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“The biggest challenge I will have is to implement the privatisation programme” | #philippines | #philippinesscams | #lovescams | #datingscams | #love | #relationships | #scams | #pof | #match.com | #dating


The Philippine gaming regulator wants to fast-track the privatisation of the casinos it operates and improve the country’s reputation in anti-money laundering efforts. With a sound recovery underway, Alejandro H. Tengco does not see Macau as a threat and looks to strengthen cooperation with the SAR’s regulatory authority

The Philippine Amusement and Gaming Corporation (PAGCOR) wears two hats: It serves as the regulator for the entire industry across the country and also operates a number of casino establishments. However, the days of this dual role are numbered, as the government entity is paving the way for privatising its gaming operations.

In an interview with Macau Business, PAGCOR’s Chairman and CEO, Alejandro H. Tengco said he expects big foreign players, including companies operating in Macau, will be joining the privatisation process, which he hopes can be launched in 2025.

Fighting money laundering is another priority, he stresses, as the country aims to be removed from the grey list of the global anti-money laundering watchdog, Financial Action Task Force (FATF), by next year. Mr Tengco is upbeat about the gaming market trend, both land-based and online, a segment that is booming in the country.

You took office about a year ago against the backdrop of challenging and very interesting times, as the Philippines was starting to recover from the COVID-19 pandemic. What have been the major highlights of tasks PAGCOR has been carrying out?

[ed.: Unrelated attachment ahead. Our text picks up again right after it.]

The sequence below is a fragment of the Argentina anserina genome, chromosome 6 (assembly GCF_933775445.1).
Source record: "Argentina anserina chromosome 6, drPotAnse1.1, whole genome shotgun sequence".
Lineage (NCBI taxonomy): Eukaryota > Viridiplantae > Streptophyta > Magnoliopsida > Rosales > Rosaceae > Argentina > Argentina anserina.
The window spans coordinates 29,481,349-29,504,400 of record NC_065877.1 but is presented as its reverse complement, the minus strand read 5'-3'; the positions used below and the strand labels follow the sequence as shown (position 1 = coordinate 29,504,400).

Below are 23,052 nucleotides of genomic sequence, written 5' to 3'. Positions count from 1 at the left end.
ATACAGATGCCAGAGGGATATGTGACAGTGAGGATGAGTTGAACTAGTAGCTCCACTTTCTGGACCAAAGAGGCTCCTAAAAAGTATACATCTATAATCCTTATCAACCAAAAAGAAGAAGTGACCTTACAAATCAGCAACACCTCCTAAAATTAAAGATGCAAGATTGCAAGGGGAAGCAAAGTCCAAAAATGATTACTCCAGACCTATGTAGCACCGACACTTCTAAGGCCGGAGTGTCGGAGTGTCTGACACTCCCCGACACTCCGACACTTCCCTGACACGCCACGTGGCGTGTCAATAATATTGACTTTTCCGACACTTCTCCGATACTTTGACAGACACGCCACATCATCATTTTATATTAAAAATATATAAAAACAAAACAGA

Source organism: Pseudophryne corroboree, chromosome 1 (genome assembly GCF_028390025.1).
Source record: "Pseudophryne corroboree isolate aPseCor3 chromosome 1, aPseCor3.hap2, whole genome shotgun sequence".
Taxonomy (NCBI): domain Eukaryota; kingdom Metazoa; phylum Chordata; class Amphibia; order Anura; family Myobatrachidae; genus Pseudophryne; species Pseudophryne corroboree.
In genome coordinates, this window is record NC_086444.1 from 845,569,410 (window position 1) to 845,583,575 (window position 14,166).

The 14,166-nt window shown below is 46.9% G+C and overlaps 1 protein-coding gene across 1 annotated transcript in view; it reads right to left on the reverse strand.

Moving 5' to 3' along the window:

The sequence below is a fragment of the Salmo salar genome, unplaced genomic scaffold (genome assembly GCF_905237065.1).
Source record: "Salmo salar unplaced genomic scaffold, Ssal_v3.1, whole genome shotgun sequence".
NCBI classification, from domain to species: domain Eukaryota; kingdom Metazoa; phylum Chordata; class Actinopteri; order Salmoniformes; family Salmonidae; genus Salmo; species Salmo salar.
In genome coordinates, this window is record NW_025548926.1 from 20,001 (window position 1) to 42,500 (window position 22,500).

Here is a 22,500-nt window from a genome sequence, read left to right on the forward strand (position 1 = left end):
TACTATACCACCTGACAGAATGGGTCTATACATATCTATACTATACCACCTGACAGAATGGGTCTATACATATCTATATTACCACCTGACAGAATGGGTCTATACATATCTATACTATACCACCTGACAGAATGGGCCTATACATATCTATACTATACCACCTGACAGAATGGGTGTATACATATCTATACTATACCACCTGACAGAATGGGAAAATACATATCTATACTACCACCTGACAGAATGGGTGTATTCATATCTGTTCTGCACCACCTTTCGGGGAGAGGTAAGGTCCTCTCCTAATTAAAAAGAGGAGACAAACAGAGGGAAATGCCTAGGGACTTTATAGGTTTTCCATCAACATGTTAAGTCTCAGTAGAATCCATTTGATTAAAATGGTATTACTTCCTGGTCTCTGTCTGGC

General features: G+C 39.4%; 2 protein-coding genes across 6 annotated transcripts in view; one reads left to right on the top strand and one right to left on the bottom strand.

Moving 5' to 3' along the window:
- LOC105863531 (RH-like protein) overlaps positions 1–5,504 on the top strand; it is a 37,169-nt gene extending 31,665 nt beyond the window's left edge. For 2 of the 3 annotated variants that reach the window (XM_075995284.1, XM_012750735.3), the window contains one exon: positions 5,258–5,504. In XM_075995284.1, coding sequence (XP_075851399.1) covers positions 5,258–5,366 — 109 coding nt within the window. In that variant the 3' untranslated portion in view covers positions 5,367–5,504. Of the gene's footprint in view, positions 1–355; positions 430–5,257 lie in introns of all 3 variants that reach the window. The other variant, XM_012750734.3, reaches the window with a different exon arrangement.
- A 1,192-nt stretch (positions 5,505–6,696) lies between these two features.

Alejandro H. Tengco – One of the industries that was really hardly hit by the COVID-19 pandemic was the gaming industry. There were a couple of months that the Philippines, just like elsewhere around the world, was in hard lockdown. We had to close the inland casinos, and then after a year or so came the omicron variant, in the first quarter of 2022, when all casinos were instructed to close once again. So I came to this position when we were trying our best to recover from the difficult times of 2020, 2021, and 2022. And up to today, we are still awaiting the arrival of foreign tourists, namely Chinese. In 2019, there were 2.2 million Chinese tourists that came to Manila. And we have not seen even 10 per cent of that number. That’s why our projections are conservative in the sense that we have not included in our projections the possibility of a great number of Chinese tourists coming into the Philippines in the second half of 2023.

And when, when do you think we may see that happening, , the return on mass of mainland Chinese tourists?

A. H. T. – The Chinese government is basically asking their citizens to focus on the domestic market first, meaning that later on, hopefully, they will ease the restrictions and really make them travel anywhere. And I believe that because of the numerous attractions in tourism that the Philippines offers, they will definitely be visiting the Philippines very, very soon. And if they do so, that will mean additional income for the gaming industry.

Let’s take for instance the projection that you made that by the end of the year we will have seen a gross gaming revenue recovery to 92 per cent of pre-COVID